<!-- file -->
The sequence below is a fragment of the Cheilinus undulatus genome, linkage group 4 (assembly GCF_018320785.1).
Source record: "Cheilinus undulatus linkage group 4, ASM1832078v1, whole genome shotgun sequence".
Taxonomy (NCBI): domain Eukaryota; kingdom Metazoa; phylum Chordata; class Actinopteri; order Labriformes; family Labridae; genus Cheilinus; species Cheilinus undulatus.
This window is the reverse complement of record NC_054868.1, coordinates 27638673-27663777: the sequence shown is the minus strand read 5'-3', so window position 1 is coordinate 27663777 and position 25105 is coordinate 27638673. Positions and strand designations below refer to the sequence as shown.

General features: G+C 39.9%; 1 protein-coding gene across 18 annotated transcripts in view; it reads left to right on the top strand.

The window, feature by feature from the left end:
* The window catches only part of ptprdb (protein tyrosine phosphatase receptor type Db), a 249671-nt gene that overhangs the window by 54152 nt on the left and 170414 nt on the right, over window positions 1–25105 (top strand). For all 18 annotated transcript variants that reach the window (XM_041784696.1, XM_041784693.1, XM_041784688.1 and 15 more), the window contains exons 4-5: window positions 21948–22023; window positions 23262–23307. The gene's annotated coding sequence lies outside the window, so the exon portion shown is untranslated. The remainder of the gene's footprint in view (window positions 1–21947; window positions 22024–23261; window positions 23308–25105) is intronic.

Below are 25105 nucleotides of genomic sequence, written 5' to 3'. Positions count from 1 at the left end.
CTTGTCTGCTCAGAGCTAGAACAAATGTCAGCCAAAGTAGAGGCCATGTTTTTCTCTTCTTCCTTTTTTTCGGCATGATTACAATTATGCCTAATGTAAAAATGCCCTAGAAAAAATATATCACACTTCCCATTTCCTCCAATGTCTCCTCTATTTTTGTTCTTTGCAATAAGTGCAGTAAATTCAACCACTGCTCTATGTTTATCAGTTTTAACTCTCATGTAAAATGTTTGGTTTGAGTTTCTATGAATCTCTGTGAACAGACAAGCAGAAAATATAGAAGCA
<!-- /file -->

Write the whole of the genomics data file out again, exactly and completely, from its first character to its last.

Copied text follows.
The sequence below is a fragment of the Cheilinus undulatus genome, linkage group 4 (assembly GCF_018320785.1).
Source record: "Cheilinus undulatus linkage group 4, ASM1832078v1, whole genome shotgun sequence".
Taxonomy (NCBI): domain Eukaryota; kingdom Metazoa; phylum Chordata; class Actinopteri; order Labriformes; family Labridae; genus Cheilinus; species Cheilinus undulatus.
This window is the reverse complement of record NC_054868.1, coordinates 27638673-27663777: the sequence shown is the minus strand read 5'-3', so window position 1 is coordinate 27663777 and position 25105 is coordinate 27638673. Positions and strand designations below refer to the sequence as shown.

General features: G+C 39.9%; 1 protein-coding gene across 18 annotated transcripts in view; it reads left to right on the top strand.

The window, feature by feature from the left end:
* The window catches only part of ptprdb (protein tyrosine phosphatase receptor type Db), a 249671-nt gene that overhangs the window by 54152 nt on the left and 170414 nt on the right, over window positions 1–25105 (top strand). For all 18 annotated transcript variants that reach the window (XM_041784696.1, XM_041784693.1, XM_041784688.1 and 15 more), the window contains exons 4-5: window positions 21948–22023; window positions 23262–23307. The gene's annotated coding sequence lies outside the window, so the exon portion shown is untranslated. The remainder of the gene's footprint in view (window positions 1–21947; window positions 22024–23261; window positions 23308–25105) is intronic.

Below are 25105 nucleotides of genomic sequence, written 5' to 3'. Positions count from 1 at the left end.
CTTGTCTGCTCAGAGCTAGAACAAATGTCAGCCAAAGTAGAGGCCATGTTTTTCTCTTCTTCCTTTTTTTCGGCATGATTACAATTATGCCTAATGTAAAAATGCCCTAGAAAAAATATATCACACTTCCCATTTCCTCCAATGTCTCCTCTATTTTTGTTCTTTGCAATAAGTGCAGTAAATTCAACCACTGCTCTATGTTTATCAGTTTTAACTCTCATGTAAAATGTTTGGTTTGAGTTTCTATGAATCTCTGTGAACAGACAAGCAGAAAATATAGAAGCA